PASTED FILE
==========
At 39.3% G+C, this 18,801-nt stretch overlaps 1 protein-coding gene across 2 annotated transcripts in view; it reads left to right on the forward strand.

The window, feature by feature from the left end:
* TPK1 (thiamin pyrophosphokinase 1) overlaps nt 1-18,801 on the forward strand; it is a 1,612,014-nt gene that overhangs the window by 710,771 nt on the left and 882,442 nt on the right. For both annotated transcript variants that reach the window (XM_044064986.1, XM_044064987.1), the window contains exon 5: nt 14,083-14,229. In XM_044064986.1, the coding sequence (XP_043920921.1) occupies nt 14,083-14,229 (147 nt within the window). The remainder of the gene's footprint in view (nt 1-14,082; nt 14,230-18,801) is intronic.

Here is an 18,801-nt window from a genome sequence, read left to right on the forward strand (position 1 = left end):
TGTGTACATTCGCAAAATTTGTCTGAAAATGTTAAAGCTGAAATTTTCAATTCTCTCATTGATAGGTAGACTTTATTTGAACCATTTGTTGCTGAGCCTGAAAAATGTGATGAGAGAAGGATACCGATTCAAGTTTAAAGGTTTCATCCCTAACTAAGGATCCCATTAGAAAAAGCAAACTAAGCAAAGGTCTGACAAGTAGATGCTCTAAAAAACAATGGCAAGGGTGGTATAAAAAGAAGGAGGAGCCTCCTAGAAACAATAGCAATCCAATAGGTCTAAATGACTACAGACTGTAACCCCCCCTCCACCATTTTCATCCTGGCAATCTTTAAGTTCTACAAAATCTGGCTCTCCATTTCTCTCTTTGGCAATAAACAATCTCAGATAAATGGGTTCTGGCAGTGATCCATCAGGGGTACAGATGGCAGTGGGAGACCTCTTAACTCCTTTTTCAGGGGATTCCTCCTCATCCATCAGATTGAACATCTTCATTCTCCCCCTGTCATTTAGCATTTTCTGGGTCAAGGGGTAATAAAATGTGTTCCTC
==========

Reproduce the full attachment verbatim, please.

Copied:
At 39.3% G+C, this 18,801-nt stretch overlaps 1 protein-coding gene across 2 annotated transcripts in view; it reads left to right on the forward strand.

The window, feature by feature from the left end:
* TPK1 (thiamin pyrophosphokinase 1) overlaps nt 1-18,801 on the forward strand; it is a 1,612,014-nt gene that overhangs the window by 710,771 nt on the left and 882,442 nt on the right. For both annotated transcript variants that reach the window (XM_044064986.1, XM_044064987.1), the window contains exon 5: nt 14,083-14,229. In XM_044064986.1, the coding sequence (XP_043920921.1) occupies nt 14,083-14,229 (147 nt within the window). The remainder of the gene's footprint in view (nt 1-14,082; nt 14,230-18,801) is intronic.

Here is an 18,801-nt window from a genome sequence, read left to right on the forward strand (position 1 = left end):
TGTGTACATTCGCAAAATTTGTCTGAAAATGTTAAAGCTGAAATTTTCAATTCTCTCATTGATAGGTAGACTTTATTTGAACCATTTGTTGCTGAGCCTGAAAAATGTGATGAGAGAAGGATACCGATTCAAGTTTAAAGGTTTCATCCCTAACTAAGGATCCCATTAGAAAAAGCAAACTAAGCAAAGGTCTGACAAGTAGATGCTCTAAAAAACAATGGCAAGGGTGGTATAAAAAGAAGGAGGAGCCTCCTAGAAACAATAGCAATCCAATAGGTCTAAATGACTACAGACTGTAACCCCCCCTCCACCATTTTCATCCTGGCAATCTTTAAGTTCTACAAAATCTGGCTCTCCATTTCTCTCTTTGGCAATAAACAATCTCAGATAAATGGGTTCTGGCAGTGATCCATCAGGGGTACAGATGGCAGTGGGAGACCTCTTAACTCCTTTTTCAGGGGATTCCTCCTCATCCATCAGATTGAACATCTTCATTCTCCCCCTGTCATTTAGCATTTTCTGGGTCAAGGGGTAATAAAATGTGTTCCTC